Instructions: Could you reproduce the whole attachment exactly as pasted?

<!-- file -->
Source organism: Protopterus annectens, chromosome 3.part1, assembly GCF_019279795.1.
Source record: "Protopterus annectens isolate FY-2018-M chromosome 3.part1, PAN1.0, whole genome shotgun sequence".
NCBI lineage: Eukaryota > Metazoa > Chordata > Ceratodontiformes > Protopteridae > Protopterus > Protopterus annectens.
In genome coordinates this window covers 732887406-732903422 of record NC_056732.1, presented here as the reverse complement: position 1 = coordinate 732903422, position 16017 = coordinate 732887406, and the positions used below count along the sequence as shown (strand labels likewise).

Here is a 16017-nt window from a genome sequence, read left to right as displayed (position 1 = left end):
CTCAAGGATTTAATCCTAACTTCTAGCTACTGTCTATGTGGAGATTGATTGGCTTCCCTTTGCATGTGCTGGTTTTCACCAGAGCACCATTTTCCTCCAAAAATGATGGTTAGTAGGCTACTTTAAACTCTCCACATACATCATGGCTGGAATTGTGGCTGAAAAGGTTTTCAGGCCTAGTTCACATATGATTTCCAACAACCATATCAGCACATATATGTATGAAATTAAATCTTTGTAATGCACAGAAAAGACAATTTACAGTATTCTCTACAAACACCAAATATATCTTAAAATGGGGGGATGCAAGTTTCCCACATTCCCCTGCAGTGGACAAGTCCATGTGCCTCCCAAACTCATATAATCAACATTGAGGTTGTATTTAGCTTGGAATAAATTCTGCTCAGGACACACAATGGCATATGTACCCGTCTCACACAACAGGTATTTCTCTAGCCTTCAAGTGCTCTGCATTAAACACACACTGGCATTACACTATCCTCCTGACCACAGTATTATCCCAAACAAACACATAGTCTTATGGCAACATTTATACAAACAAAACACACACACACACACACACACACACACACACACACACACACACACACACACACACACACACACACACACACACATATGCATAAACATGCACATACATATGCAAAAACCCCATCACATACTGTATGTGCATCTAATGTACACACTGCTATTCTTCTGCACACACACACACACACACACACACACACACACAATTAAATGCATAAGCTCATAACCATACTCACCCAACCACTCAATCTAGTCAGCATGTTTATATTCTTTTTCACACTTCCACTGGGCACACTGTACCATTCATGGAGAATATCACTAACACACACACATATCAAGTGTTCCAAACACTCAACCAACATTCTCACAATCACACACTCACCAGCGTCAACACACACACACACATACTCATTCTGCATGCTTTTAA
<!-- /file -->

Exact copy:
Source organism: Protopterus annectens, chromosome 3.part1, assembly GCF_019279795.1.
Source record: "Protopterus annectens isolate FY-2018-M chromosome 3.part1, PAN1.0, whole genome shotgun sequence".
NCBI lineage: Eukaryota > Metazoa > Chordata > Ceratodontiformes > Protopteridae > Protopterus > Protopterus annectens.
In genome coordinates this window covers 732887406-732903422 of record NC_056732.1, presented here as the reverse complement: position 1 = coordinate 732903422, position 16017 = coordinate 732887406, and the positions used below count along the sequence as shown (strand labels likewise).

Here is a 16017-nt window from a genome sequence, read left to right as displayed (position 1 = left end):
CTCAAGGATTTAATCCTAACTTCTAGCTACTGTCTATGTGGAGATTGATTGGCTTCCCTTTGCATGTGCTGGTTTTCACCAGAGCACCATTTTCCTCCAAAAATGATGGTTAGTAGGCTACTTTAAACTCTCCACATACATCATGGCTGGAATTGTGGCTGAAAAGGTTTTCAGGCCTAGTTCACATATGATTTCCAACAACCATATCAGCACATATATGTATGAAATTAAATCTTTGTAATGCACAGAAAAGACAATTTACAGTATTCTCTACAAACACCAAATATATCTTAAAATGGGGGGATGCAAGTTTCCCACATTCCCCTGCAGTGGACAAGTCCATGTGCCTCCCAAACTCATATAATCAACATTGAGGTTGTATTTAGCTTGGAATAAATTCTGCTCAGGACACACAATGGCATATGTACCCGTCTCACACAACAGGTATTTCTCTAGCCTTCAAGTGCTCTGCATTAAACACACACTGGCATTACACTATCCTCCTGACCACAGTATTATCCCAAACAAACACATAGTCTTATGGCAACATTTATACAAACAAAACACACACACACACACACACACACACACACACACACACACACACACACACACACACACACACACACACACACACATATGCATAAACATGCACATACATATGCAAAAACCCCATCACATACTGTATGTGCATCTAATGTACACACTGCTATTCTTCTGCACACACACACACACACACACACACACACACACAATTAAATGCATAAGCTCATAACCATACTCACCCAACCACTCAATCTAGTCAGCATGTTTATATTCTTTTTCACACTTCCACTGGGCACACTGTACCATTCATGGAGAATATCACTAACACACACACATATCAAGTGTTCCAAACACTCAACCAACATTCTCACAATCACACACTCACCAGCGTCAACACACACACACACATACTCATTCTGCATGCTTTTAA